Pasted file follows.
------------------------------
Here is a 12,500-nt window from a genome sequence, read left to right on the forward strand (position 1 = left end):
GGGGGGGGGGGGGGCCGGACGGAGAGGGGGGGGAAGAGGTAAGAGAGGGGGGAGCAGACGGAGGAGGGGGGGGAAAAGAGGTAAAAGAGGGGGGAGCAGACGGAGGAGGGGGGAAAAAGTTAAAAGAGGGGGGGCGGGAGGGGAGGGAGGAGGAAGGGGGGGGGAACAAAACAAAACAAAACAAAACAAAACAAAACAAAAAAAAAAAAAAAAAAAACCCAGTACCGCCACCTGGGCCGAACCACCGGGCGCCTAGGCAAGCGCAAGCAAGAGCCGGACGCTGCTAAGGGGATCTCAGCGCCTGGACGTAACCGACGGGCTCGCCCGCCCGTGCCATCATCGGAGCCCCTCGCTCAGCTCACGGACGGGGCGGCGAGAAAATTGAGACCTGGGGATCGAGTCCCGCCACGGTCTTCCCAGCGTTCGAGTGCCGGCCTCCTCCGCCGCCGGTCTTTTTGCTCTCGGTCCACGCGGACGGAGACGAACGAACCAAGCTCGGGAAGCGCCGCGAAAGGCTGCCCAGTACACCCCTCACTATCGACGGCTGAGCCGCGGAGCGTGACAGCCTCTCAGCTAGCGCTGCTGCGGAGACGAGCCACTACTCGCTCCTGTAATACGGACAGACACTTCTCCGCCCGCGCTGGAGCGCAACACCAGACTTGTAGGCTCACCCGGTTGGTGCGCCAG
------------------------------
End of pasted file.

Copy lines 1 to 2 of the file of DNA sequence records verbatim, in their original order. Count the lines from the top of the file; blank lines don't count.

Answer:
Here is a 12,500-nt window from a genome sequence, read left to right on the forward strand (position 1 = left end):
GGGGGGGGGGGGGGCCGGACGGAGAGGGGGGGGAAGAGGTAAGAGAGGGGGGAGCAGACGGAGGAGGGGGGGGAAAAGAGGTAAAAGAGGGGGGAGCAGACGGAGGAGGGGGGAAAAAGTTAAAAGAGGGGGGGCGGGAGGGGAGGGAGGAGGAAGGGGGGGGGAACAAAACAAAACAAAACAAAACAAAACAAAACAAAAAAAAAAAAAAAAAAAACCCAGTACCGCCACCTGGGCCGAACCACCGGGCGCCTAGGCAAGCGCAAGCAAGAGCCGGACGCTGCTAAGGGGATCTCAGCGCCTGGACGTAACCGACGGGCTCGCCCGCCCGTGCCATCATCGGAGCCCCTCGCTCAGCTCACGGACGGGGCGGCGAGAAAATTGAGACCTGGGGATCGAGTCCCGCCACGGTCTTCCCAGCGTTCGAGTGCCGGCCTCCTCCGCCGCCGGTCTTTTTGCTCTCGGTCCACGCGGACGGAGACGAACGAACCAAGCTCGGGAAGCGCCGCGAAAGGCTGCCCAGTACACCCCTCACTATCGACGGCTGAGCCGCGGAGCGTGACAGCCTCTCAGCTAGCGCTGCTGCGGAGACGAGCCACTACTCGCTCCTGTAATACGGACAGACACTTCTCCGCCCGCGCTGGAGCGCAACACCAGACTTGTAGGCTCACCCGGTTGGTGCGCCAG